CLARICE:  Yeah.  Oh, sorry.  I was going to say it was pretty substantial even on my street in Massachusetts some trees down.

MARISA:  So with all of that as the backdrop, Clarice and I thought it would be a good opportunity to talk about storm water.

CLARICE:  Storm water.

MARISA:  Storm surge and climate change, how all of these things are super relevant right now.

CLARICE:  Yeah.

MARISA:  So those of you that –

CLARICE:  [inaudible].

MARISA:  What?

CLARICE:  Sorry.  I was just saying it’s super relevant especially when it comes into your own basement.

MARISA:  Oh, yeah.  Yeah.  Clarice was kind enough to bring over her wet/dry vac this morning for the water in my basement.  All right.  Let’s get to it here.  People want to know about storm water.  So for those of you that don’t know what it is, storm water is pretty much what it sounds like.  It’s water that flows after a storm.  And I’m sure everyone has seen catch basins in the road as they’re driving along.  That is a storm water collection system that you’re looking at with that catch basin, the grates in the road.  It’s generally a collection system that’s managed by the municipality in which it’s located and it is meant to convey storm water from the street to the ocean or another discharge point.  They can be problematic.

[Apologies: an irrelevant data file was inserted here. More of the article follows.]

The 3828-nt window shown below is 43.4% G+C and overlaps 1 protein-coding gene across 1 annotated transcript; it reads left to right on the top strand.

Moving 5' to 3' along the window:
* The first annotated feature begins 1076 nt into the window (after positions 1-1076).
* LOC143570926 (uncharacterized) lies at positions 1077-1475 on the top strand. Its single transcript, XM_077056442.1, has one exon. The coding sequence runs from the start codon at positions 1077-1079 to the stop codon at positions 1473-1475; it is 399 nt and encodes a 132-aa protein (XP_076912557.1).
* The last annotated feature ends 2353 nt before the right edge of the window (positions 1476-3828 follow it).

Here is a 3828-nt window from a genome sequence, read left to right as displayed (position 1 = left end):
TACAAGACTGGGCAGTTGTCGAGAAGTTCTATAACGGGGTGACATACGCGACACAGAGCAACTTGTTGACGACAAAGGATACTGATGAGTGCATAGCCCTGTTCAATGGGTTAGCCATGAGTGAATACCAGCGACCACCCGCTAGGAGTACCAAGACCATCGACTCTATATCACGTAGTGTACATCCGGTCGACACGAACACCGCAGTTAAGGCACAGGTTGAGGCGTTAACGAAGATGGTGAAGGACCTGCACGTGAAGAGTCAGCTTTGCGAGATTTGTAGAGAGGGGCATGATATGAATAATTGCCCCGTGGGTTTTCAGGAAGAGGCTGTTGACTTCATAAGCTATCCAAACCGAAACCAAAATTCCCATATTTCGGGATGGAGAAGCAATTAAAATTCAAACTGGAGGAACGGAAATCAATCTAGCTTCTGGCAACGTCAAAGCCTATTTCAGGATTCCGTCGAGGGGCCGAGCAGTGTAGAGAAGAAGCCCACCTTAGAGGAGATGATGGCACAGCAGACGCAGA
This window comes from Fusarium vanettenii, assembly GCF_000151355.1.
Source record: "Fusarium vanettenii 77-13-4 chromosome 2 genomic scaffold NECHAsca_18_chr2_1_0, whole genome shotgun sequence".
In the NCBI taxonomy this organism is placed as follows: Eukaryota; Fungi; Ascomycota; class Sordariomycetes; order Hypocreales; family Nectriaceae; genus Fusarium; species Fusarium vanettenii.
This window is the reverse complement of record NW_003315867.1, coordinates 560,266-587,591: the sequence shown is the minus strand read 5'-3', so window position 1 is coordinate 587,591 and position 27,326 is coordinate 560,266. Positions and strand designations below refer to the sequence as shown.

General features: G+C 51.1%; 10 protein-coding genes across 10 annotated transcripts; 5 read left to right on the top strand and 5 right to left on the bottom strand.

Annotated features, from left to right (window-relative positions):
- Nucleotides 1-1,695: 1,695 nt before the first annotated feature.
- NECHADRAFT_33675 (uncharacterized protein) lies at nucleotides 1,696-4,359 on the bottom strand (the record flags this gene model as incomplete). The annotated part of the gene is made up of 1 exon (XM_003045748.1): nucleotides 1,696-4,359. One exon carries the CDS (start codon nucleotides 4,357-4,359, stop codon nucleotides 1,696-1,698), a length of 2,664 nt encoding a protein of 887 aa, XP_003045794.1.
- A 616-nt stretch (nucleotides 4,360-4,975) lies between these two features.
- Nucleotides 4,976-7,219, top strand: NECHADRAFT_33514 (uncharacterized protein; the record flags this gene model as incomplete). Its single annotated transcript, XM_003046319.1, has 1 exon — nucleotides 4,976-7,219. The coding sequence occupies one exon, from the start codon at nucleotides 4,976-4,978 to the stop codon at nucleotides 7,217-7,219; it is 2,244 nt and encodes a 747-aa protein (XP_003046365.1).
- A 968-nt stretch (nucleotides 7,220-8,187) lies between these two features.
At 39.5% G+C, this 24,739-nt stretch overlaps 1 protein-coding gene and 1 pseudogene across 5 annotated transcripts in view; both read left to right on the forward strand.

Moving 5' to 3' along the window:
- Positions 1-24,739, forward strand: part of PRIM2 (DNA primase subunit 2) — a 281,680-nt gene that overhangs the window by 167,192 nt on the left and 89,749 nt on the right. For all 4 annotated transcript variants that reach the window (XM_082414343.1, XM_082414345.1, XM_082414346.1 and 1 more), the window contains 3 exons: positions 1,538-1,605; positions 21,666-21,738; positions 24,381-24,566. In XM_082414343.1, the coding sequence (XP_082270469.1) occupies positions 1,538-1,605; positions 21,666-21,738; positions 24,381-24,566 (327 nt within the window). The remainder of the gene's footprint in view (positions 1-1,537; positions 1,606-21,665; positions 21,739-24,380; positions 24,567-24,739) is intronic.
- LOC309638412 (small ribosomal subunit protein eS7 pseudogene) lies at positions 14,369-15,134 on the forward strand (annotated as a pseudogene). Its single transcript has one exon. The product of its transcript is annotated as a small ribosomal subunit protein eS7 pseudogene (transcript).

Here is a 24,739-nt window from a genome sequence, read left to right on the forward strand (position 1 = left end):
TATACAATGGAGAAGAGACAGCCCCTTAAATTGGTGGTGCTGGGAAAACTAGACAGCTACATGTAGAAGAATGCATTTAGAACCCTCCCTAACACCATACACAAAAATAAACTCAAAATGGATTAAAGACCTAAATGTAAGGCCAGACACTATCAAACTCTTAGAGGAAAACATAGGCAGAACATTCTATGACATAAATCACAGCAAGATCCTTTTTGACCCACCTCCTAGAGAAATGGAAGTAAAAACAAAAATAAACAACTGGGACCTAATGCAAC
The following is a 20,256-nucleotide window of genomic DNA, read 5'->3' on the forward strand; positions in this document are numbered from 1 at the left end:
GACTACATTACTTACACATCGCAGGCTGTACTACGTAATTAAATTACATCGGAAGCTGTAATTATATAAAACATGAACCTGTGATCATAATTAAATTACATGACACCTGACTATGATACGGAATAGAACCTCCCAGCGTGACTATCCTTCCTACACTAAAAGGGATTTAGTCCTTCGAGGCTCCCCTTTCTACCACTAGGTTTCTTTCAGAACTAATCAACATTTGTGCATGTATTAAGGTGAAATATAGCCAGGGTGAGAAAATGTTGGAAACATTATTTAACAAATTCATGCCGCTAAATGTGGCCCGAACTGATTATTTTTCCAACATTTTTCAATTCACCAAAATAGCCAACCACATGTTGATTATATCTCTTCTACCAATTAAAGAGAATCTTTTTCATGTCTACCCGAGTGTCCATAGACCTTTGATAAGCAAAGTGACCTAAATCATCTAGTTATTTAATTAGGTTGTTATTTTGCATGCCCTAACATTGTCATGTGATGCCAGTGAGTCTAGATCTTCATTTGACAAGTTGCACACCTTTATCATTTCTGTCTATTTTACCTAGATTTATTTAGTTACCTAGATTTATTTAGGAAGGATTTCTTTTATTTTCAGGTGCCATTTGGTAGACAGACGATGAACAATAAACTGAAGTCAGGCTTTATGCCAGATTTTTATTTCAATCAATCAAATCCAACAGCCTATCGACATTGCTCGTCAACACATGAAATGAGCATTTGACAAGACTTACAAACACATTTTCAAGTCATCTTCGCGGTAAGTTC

CLARICE:  [inaudible].

MARISA:  Yeah.

CLARICE:  Why even have that?

MARISA:  Because of flooding.

[0:02:57] CLARICE:  So essentially we just need a place to – so I’m just thinking essentially we just need some place to catch all of this excess in order to process it, to redirect it.

MARISA:  That’s right.  Once humans decided to pave everything and cut trees down and move forward with progress and development, the pavement obviously does not allow for storm water, rainwater to permeate because it’s an impervious service.  So the storm water has nowhere to go.  Normally it would collect on the ground and then just soak into the soil, but it doesn’t have that option.  So what do you do.  In the ‘70s with the advent of the clean water act, federal government and legislature said you cannot discharge a pollutant to a water of the state.  So when I talk about storm water, I always say it is the last bastion of environmental law because that’s exactly what you’re doing with these storm water conveyance systems.